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Shelton, 2006 Correspondence from Dr. Richard Shelton about prolonged withdrawal syndrome

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Altostrata

Subject: RE: Antidepressant discontinuation syndrome

Date: Sat, 22 Jul 2006 14:31:17 -0500

From: "Shelton, Richard" <richard.shelton@[e-mail]

To: [altostrata]

 

Sorry for the delay - I have been away at a scientific meeting.

 

I actually think the discontinuation syndrome is pretty bad in some situations and truly horrible in others. Hence, why participated in a scientific focus group that wrote a series of papers teaching docs about the problem (appeared in the Journal of Clinical Psychiatry).

 

First, let's acknowledge one thing: there is a great deal of variability in response, with a lot of people experiencing bad symptoms and others little at all, but almost all resolve; that is, except for a very small group, where the symptoms become persistent. At the core, the variability is related to genetic (actually, more correctly, genomic) differences between people (one of our areas of research).

 

The receptors do down-regulate. In fact, the reaction of the majority of people is consistent with down-regulation. That is, there is an adaptation that occurs in the receptor (actually phosphorylation) that makes it less responsive to serotonin. This, by the way, is probably the serotonin 2A type receptors. When the adaptation occurs, it takes about 10-14 days to re-equilibrate (to de-phosphorylate). The receptor returns to normal, along with related proteins (like the serotonin transporter protein). That is how they work.

 

The variation between people is probably due to genomic variations in the genes coding for proteins involved in this process. However, regardless of the situation, in the average circumstance, the re-adaptation eventually occurs. This is why it can be protracted in some situations. However, even in that situation, there is a limit in time.

 

So, why do some people have these very long effects? There may be several potential causes. For example, it is possible that something has happened to destroy some neurons - either the ones containing serotonin or the others that they connect to.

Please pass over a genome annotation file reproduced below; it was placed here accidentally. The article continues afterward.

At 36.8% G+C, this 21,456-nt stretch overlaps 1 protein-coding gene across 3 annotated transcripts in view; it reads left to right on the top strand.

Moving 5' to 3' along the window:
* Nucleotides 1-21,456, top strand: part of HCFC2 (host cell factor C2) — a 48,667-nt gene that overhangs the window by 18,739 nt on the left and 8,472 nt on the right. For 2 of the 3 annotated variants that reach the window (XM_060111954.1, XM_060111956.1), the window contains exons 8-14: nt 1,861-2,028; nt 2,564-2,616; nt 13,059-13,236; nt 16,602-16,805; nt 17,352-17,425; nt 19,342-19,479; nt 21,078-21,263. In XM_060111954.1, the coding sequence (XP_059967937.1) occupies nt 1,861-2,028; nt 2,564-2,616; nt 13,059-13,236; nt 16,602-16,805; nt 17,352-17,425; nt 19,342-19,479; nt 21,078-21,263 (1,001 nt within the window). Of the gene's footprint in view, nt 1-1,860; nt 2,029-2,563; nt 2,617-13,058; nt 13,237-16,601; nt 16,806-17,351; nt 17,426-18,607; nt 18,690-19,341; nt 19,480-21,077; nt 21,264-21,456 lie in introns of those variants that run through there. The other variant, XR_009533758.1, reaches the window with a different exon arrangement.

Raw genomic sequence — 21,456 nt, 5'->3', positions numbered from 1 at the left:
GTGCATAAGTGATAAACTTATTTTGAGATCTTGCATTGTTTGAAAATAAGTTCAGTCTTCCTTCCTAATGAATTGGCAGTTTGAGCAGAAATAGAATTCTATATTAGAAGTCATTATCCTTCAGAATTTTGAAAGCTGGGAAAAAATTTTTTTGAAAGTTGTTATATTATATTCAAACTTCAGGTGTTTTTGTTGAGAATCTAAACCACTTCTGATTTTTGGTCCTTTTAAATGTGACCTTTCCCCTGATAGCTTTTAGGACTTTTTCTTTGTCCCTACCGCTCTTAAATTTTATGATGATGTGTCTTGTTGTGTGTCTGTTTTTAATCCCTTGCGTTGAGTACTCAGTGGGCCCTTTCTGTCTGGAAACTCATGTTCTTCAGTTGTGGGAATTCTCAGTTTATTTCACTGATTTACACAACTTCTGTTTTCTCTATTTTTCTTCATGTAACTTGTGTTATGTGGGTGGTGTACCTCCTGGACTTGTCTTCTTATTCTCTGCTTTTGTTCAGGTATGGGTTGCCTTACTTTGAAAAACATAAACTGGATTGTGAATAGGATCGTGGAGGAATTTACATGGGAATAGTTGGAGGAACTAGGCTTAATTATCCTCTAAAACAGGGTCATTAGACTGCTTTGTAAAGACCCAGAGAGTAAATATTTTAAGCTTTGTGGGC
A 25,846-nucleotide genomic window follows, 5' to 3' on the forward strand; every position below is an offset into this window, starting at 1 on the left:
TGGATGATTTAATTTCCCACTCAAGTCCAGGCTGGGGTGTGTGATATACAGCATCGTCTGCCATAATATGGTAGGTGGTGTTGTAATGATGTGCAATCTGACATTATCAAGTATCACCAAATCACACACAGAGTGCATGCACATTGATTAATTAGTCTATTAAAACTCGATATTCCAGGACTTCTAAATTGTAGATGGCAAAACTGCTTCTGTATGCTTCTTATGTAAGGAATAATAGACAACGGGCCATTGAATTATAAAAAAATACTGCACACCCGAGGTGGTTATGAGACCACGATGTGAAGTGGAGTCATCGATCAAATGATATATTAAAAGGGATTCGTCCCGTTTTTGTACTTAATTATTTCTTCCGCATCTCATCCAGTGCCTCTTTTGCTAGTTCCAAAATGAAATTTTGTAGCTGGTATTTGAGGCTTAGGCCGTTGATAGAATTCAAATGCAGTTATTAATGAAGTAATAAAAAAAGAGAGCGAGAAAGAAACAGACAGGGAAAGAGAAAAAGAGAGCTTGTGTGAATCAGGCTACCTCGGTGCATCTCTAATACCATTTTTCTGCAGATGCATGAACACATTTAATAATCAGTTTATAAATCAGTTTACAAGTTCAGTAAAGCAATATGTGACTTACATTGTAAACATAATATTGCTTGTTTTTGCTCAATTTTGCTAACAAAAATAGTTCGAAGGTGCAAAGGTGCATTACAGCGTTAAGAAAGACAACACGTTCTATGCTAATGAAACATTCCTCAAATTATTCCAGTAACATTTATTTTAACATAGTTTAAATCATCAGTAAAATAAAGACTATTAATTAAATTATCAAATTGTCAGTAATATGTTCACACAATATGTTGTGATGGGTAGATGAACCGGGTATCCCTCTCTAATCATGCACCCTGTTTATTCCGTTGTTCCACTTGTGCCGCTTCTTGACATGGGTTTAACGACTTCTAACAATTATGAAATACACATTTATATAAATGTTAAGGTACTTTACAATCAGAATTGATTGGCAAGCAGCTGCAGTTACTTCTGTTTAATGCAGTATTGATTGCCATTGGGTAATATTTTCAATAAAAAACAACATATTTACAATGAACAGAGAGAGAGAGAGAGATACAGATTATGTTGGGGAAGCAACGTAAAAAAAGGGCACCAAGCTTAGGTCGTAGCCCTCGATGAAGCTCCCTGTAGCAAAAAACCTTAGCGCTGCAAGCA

In fact, there is a research literature that says exactly that. However, all the studies have been in cells in culture and have one essential problem that invalidate them (sorry for being so direct). The concentrations used to achieve the toxic effects are a two orders of magnitude above what can ever be found in human tissue - that is, the concentration is 100 times as much as can ever be achieved in humans. Typical concentrations don't do that. This, then, falls into the category that too much of anything is toxic (first postulated by Paracelsus in the 16th century, I think). So, too much water, salt, sun, etc., etc.

 

In fact, a strong effect of antidepressants (including paroxetine) is the opposite - that is, preservation of neurons by stimulating the production of brain derived neurotrophic hormone, and another hormone, bcl-2. Both stimulate the growth of new tissue and preserve the health of the living cells.

 

So, what then? Let's go back to our premise: The discontinuation effect is truly horrific in some people. The direct mechanisms involved in the genesis of the problem can't really be involved in it's persistance. So, what's up with that?

 

In fact, there are long-standing adaptations that can take place in the nervous system. However, as with most things in the body, the problem is a variation of a normal process (otherwise, it wouldn't be there in the first place).

 

There appear to be lots of variation in this reaction in people who develop persistent symptoms, but one salient feature that seems almost invariably present: They become intensely afraid during the experience. People may describe this in different ways, but the way the brain is reacting is an exaggeration of what the brain does during threat. The physical symptoms are consistent with that.

 

So the "threat" systems are "turned on" and don't "turn off" easily. This can happen in a few ways, but has to occur pretty fast.

 

In fact, it is a normal response. Think of a mouse living in a field somewhere. If there is an acute threat that occurs (e.g., chased by a cat) and the mouse escapes, the mouse's brain has to remember that and react. There are a couple of ways to do that. One is to synthesize proteins to "remember." That, actually, is slow (but happens). The second is to actually do something to the genes controlling the system itself: to induce chemical modifications to the genes or the supporting structure to activate some genes and inactivate others. The net effect is for the system to stay "on" so to speak. However, in this situation, it is purely adaptive.